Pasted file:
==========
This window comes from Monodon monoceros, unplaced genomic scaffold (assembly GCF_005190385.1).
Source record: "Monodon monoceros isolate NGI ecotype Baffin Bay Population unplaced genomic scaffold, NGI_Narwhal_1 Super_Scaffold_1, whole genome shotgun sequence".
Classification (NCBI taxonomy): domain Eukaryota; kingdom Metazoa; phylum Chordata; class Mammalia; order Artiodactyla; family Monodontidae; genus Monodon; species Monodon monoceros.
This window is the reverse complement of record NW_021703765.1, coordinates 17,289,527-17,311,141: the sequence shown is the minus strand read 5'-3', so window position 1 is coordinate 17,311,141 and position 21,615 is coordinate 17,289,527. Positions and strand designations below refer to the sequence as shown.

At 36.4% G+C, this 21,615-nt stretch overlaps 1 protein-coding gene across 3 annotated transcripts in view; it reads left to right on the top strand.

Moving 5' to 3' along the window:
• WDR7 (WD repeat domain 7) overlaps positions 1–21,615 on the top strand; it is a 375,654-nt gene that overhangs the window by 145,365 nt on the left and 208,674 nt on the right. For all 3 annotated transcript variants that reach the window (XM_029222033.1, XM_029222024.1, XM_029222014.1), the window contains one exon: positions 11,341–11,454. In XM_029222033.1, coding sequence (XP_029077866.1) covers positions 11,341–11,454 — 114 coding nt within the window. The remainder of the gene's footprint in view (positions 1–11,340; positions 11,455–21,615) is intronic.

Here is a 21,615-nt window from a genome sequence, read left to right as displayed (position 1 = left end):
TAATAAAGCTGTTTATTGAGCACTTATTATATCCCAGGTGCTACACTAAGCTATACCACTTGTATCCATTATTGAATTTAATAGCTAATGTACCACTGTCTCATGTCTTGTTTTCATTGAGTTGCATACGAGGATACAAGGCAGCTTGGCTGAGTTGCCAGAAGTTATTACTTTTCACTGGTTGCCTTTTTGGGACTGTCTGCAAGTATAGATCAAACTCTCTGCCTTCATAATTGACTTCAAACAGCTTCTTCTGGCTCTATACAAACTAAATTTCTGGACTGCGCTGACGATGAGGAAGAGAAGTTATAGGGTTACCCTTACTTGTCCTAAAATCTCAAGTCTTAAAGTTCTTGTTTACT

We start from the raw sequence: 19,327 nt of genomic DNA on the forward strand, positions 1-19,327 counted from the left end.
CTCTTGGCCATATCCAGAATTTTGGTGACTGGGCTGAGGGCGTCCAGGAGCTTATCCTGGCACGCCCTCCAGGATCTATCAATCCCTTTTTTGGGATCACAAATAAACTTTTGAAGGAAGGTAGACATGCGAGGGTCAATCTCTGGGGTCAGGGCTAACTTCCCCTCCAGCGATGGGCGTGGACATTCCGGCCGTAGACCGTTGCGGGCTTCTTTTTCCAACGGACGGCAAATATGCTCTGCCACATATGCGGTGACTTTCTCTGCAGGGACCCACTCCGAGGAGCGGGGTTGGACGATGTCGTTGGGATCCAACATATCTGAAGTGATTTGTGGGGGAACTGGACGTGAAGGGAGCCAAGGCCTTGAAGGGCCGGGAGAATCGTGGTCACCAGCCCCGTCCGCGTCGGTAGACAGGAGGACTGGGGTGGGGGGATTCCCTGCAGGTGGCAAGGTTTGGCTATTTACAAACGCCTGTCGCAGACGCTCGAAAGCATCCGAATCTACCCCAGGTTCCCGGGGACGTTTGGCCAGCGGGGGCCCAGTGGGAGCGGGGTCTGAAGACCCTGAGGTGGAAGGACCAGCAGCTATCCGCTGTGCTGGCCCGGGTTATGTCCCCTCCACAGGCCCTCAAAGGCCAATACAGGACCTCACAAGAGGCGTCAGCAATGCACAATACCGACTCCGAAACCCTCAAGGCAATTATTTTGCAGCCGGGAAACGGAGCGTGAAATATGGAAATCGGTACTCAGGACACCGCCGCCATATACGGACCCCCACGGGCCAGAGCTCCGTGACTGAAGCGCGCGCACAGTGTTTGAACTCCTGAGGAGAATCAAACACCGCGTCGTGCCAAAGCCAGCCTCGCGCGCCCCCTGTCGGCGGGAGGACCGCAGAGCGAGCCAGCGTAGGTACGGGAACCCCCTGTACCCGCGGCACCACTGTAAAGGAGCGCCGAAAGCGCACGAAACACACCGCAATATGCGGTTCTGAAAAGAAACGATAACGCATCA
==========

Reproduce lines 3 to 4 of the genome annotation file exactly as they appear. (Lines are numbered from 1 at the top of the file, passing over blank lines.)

Classification (NCBI taxonomy): domain Eukaryota; kingdom Metazoa; phylum Chordata; class Mammalia; order Artiodactyla; family Monodontidae; genus Monodon; species Monodon monoceros.
This window is the reverse complement of record NW_021703765.1, coordinates 17,289,527-17,311,141: the sequence shown is the minus strand read 5'-3', so window position 1 is coordinate 17,311,141 and position 21,615 is coordinate 17,289,527. Positions and strand designations below refer to the sequence as shown.